Henri Cartier-Bresson, Behind Gare St. Lazare, 1932

“The difference between a good picture and a mediocre picture is a millimeter,” said Henri Cartier-Breson in the documentary, “Henri Cartier-Bresson: The Decisive Moment.” And he knew exactly how to achieve that difference.

The father of the photographic style described as the “decisive moment,” Cartier-Bresson’s method was straightforward and brilliant. He sought to almost instantly and instinctively detect a perfect geometry in what he saw, a “structure of sensuous and intellectual pleasure and recognition of an order that is in front of you.”

A decisive moment photographer works impulsively, with few rules. Cartier-Bresson explained, “How many pictures should you take a day? There is no rule, it’s an instinct.”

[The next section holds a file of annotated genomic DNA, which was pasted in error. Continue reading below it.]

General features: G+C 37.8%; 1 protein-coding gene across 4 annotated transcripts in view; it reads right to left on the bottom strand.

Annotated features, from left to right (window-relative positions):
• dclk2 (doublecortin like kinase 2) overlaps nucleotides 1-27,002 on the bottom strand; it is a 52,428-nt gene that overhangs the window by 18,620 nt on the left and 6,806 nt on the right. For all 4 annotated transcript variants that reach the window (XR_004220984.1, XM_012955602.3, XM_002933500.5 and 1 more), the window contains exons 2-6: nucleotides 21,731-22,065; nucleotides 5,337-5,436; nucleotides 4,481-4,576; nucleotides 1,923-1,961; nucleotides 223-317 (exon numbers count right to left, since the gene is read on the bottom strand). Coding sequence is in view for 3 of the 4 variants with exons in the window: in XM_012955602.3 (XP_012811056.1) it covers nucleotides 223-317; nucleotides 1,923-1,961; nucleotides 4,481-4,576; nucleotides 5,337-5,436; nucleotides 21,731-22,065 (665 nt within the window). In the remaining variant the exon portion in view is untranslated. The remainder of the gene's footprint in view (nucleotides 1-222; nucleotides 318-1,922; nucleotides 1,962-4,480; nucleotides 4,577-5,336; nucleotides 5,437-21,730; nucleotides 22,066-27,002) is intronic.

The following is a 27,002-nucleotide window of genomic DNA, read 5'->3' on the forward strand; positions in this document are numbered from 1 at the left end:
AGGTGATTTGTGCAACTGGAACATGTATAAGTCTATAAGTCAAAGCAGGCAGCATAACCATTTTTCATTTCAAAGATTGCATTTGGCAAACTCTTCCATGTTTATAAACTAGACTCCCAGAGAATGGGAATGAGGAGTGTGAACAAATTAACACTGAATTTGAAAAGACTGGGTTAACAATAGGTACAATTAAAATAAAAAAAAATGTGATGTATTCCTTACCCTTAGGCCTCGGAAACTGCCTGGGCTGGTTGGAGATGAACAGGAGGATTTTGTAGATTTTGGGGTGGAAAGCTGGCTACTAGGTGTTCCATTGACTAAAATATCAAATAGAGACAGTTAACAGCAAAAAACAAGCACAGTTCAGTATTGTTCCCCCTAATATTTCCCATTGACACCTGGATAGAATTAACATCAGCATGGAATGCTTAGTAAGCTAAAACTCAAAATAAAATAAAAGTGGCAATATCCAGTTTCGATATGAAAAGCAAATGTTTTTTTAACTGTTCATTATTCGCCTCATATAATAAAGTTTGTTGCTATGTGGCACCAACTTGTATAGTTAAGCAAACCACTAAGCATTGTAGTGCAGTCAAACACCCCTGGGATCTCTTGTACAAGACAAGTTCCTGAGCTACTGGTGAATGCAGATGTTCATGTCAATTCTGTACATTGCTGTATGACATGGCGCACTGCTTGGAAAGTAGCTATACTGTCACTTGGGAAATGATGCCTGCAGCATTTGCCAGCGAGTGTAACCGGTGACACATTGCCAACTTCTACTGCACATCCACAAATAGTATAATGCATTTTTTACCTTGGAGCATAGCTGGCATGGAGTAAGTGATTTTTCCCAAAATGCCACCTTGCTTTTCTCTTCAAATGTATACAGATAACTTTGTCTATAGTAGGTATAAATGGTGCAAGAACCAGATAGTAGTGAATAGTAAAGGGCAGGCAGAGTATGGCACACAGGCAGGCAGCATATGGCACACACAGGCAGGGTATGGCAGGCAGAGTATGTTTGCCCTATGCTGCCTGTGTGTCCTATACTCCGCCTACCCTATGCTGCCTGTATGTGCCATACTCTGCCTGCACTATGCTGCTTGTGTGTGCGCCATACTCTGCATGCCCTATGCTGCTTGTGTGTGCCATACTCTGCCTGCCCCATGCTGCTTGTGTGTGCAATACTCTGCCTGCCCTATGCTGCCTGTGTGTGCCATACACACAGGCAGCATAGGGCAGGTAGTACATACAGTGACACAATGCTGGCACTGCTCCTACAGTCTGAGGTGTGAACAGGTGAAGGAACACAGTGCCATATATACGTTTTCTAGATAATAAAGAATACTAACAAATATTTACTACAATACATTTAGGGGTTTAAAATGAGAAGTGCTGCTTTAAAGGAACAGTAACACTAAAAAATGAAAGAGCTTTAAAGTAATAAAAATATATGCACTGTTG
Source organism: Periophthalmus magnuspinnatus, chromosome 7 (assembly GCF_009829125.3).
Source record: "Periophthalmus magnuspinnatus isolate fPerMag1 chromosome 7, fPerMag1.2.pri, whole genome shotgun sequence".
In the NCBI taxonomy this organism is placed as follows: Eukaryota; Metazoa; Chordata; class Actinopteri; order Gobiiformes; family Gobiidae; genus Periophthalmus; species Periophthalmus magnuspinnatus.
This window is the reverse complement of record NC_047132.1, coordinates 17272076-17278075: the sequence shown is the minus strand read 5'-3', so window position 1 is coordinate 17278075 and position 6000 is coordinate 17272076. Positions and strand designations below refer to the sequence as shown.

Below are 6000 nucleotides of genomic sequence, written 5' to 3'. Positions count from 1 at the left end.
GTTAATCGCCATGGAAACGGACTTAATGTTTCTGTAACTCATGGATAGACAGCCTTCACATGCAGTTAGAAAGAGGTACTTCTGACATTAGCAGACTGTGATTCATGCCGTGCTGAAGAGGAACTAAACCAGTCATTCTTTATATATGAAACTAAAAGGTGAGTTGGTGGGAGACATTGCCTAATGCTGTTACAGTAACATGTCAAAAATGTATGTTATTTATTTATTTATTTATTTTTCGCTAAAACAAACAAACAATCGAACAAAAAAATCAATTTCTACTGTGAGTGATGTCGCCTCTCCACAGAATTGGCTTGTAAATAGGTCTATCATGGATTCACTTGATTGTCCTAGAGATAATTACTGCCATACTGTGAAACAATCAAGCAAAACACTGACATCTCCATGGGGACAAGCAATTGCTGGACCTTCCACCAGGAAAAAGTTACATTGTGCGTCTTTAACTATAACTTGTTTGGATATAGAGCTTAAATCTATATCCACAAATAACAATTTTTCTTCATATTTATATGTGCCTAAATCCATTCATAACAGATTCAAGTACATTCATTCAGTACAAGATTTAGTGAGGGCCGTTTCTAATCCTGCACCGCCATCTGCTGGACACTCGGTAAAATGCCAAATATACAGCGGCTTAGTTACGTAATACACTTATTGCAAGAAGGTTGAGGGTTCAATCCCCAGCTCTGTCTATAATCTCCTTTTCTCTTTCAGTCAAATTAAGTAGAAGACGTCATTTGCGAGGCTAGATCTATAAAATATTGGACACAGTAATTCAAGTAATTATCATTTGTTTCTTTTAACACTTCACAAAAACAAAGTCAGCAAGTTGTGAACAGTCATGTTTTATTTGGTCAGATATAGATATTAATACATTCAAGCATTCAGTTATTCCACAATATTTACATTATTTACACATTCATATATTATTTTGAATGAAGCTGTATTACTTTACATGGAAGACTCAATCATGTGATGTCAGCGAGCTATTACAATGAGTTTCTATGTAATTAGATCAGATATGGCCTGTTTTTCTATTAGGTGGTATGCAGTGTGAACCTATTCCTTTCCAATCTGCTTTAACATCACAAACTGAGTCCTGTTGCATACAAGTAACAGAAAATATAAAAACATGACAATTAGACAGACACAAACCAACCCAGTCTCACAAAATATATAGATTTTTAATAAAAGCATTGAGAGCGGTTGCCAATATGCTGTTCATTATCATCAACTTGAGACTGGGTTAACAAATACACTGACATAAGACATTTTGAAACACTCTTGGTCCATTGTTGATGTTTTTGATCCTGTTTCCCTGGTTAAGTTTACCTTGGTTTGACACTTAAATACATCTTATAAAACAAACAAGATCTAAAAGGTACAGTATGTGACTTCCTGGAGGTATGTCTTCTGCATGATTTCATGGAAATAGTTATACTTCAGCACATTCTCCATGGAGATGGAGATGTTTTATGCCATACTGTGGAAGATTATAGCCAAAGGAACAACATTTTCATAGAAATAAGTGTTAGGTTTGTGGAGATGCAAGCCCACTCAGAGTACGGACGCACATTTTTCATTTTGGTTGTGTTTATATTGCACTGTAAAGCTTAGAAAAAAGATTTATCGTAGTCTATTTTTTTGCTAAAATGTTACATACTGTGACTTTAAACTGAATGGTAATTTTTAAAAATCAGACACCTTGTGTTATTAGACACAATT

Though instinctive and decisive when shooting the world around him, Cartier-Bresson discussed the more difficult task of portrait photography, calling them “the most difficult thing for me.” In the documentary he recalls a portrait session with Ezra Pound in which the two sat for over an hour just looking at one another. Cartier-Bresson took only 6 shots of Pound. In a portrait he sought not just to capture the person’s expression, but the significance of that expression.

Despite a few challenges he faced with his art, Cartier-Bresson had a simple philosophy about the thing that consumed his life: “Photography is a physical pleasure, it doesn’t take much brains, it takes sensitivity a finger and two legs.”

Put simply, he was a natural.

 

 

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